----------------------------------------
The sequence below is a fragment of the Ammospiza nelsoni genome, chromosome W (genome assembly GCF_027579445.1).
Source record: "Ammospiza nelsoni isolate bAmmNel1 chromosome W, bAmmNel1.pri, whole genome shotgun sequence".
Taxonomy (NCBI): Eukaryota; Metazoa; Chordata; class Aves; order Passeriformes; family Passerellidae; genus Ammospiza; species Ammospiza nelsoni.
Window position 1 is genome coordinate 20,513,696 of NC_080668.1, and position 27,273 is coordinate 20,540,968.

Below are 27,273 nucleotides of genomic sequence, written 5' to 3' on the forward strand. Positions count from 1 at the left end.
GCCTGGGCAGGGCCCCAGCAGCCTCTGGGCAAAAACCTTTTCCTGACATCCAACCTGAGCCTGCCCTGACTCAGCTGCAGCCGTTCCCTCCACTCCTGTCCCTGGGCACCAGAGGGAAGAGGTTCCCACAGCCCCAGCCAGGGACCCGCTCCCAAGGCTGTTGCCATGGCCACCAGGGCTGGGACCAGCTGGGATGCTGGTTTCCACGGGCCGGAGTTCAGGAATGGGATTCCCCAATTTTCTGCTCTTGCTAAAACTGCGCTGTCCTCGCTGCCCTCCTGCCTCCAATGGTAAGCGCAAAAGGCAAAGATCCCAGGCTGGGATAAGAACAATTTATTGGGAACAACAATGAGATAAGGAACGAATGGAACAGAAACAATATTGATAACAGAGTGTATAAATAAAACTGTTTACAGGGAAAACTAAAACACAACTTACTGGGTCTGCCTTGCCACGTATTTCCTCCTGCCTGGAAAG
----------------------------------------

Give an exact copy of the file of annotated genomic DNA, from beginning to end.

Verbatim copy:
The sequence below is a fragment of the Ammospiza nelsoni genome, chromosome W (genome assembly GCF_027579445.1).
Source record: "Ammospiza nelsoni isolate bAmmNel1 chromosome W, bAmmNel1.pri, whole genome shotgun sequence".
Taxonomy (NCBI): Eukaryota; Metazoa; Chordata; class Aves; order Passeriformes; family Passerellidae; genus Ammospiza; species Ammospiza nelsoni.
Window position 1 is genome coordinate 20,513,696 of NC_080668.1, and position 27,273 is coordinate 20,540,968.

Below are 27,273 nucleotides of genomic sequence, written 5' to 3' on the forward strand. Positions count from 1 at the left end.
GCCTGGGCAGGGCCCCAGCAGCCTCTGGGCAAAAACCTTTTCCTGACATCCAACCTGAGCCTGCCCTGACTCAGCTGCAGCCGTTCCCTCCACTCCTGTCCCTGGGCACCAGAGGGAAGAGGTTCCCACAGCCCCAGCCAGGGACCCGCTCCCAAGGCTGTTGCCATGGCCACCAGGGCTGGGACCAGCTGGGATGCTGGTTTCCACGGGCCGGAGTTCAGGAATGGGATTCCCCAATTTTCTGCTCTTGCTAAAACTGCGCTGTCCTCGCTGCCCTCCTGCCTCCAATGGTAAGCGCAAAAGGCAAAGATCCCAGGCTGGGATAAGAACAATTTATTGGGAACAACAATGAGATAAGGAACGAATGGAACAGAAACAATATTGATAACAGAGTGTATAAATAAAACTGTTTACAGGGAAAACTAAAACACAACTTACTGGGTCTGCCTTGCCACGTATTTCCTCCTGCCTGGAAAG